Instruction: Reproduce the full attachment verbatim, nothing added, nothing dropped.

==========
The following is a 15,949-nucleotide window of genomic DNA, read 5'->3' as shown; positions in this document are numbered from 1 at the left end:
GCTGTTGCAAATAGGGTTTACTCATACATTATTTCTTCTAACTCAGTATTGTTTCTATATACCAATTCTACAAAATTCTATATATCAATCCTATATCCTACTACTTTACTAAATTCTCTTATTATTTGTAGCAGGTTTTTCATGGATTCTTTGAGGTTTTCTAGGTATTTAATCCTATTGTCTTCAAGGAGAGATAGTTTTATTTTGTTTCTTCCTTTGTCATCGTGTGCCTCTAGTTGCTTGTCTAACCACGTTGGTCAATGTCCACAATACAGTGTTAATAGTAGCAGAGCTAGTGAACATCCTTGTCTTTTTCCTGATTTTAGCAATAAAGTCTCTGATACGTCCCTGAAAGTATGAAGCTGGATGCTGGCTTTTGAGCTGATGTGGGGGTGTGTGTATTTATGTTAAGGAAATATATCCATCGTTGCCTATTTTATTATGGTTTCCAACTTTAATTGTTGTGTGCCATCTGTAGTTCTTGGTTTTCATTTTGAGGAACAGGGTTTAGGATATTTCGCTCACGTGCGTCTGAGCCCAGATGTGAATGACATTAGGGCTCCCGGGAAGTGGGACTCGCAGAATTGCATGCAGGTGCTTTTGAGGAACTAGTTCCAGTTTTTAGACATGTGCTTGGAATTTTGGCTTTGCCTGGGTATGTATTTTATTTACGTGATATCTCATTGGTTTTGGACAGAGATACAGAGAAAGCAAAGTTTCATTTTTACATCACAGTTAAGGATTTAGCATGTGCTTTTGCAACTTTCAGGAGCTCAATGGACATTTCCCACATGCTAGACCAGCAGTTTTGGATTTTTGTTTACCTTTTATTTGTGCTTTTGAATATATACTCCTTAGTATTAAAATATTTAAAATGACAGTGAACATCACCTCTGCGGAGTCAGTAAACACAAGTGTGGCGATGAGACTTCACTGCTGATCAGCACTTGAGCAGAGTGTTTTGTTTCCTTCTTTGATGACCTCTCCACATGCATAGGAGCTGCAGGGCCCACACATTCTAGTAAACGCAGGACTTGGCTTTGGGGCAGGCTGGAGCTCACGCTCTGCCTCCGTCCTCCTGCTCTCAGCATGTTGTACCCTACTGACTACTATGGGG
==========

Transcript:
The following is a 15,949-nucleotide window of genomic DNA, read 5'->3' as shown; positions in this document are numbered from 1 at the left end:
GCTGTTGCAAATAGGGTTTACTCATACATTATTTCTTCTAACTCAGTATTGTTTCTATATACCAATTCTACAAAATTCTATATATCAATCCTATATCCTACTACTTTACTAAATTCTCTTATTATTTGTAGCAGGTTTTTCATGGATTCTTTGAGGTTTTCTAGGTATTTAATCCTATTGTCTTCAAGGAGAGATAGTTTTATTTTGTTTCTTCCTTTGTCATCGTGTGCCTCTAGTTGCTTGTCTAACCACGTTGGTCAATGTCCACAATACAGTGTTAATAGTAGCAGAGCTAGTGAACATCCTTGTCTTTTTCCTGATTTTAGCAATAAAGTCTCTGATACGTCCCTGAAAGTATGAAGCTGGATGCTGGCTTTTGAGCTGATGTGGGGGTGTGTGTATTTATGTTAAGGAAATATATCCATCGTTGCCTATTTTATTATGGTTTCCAACTTTAATTGTTGTGTGCCATCTGTAGTTCTTGGTTTTCATTTTGAGGAACAGGGTTTAGGATATTTCGCTCACGTGCGTCTGAGCCCAGATGTGAATGACATTAGGGCTCCCGGGAAGTGGGACTCGCAGAATTGCATGCAGGTGCTTTTGAGGAACTAGTTCCAGTTTTTAGACATGTGCTTGGAATTTTGGCTTTGCCTGGGTATGTATTTTATTTACGTGATATCTCATTGGTTTTGGACAGAGATACAGAGAAAGCAAAGTTTCATTTTTACATCACAGTTAAGGATTTAGCATGTGCTTTTGCAACTTTCAGGAGCTCAATGGACATTTCCCACATGCTAGACCAGCAGTTTTGGATTTTTGTTTACCTTTTATTTGTGCTTTTGAATATATACTCCTTAGTATTAAAATATTTAAAATGACAGTGAACATCACCTCTGCGGAGTCAGTAAACACAAGTGTGGCGATGAGACTTCACTGCTGATCAGCACTTGAGCAGAGTGTTTTGTTTCCTTCTTTGATGACCTCTCCACATGCATAGGAGCTGCAGGGCCCACACATTCTAGTAAACGCAGGACTTGGCTTTGGGGCAGGCTGGAGCTCACGCTCTGCCTCCGTCCTCCTGCTCTCAGCATGTTGTACCCTACTGACTACTATGGGG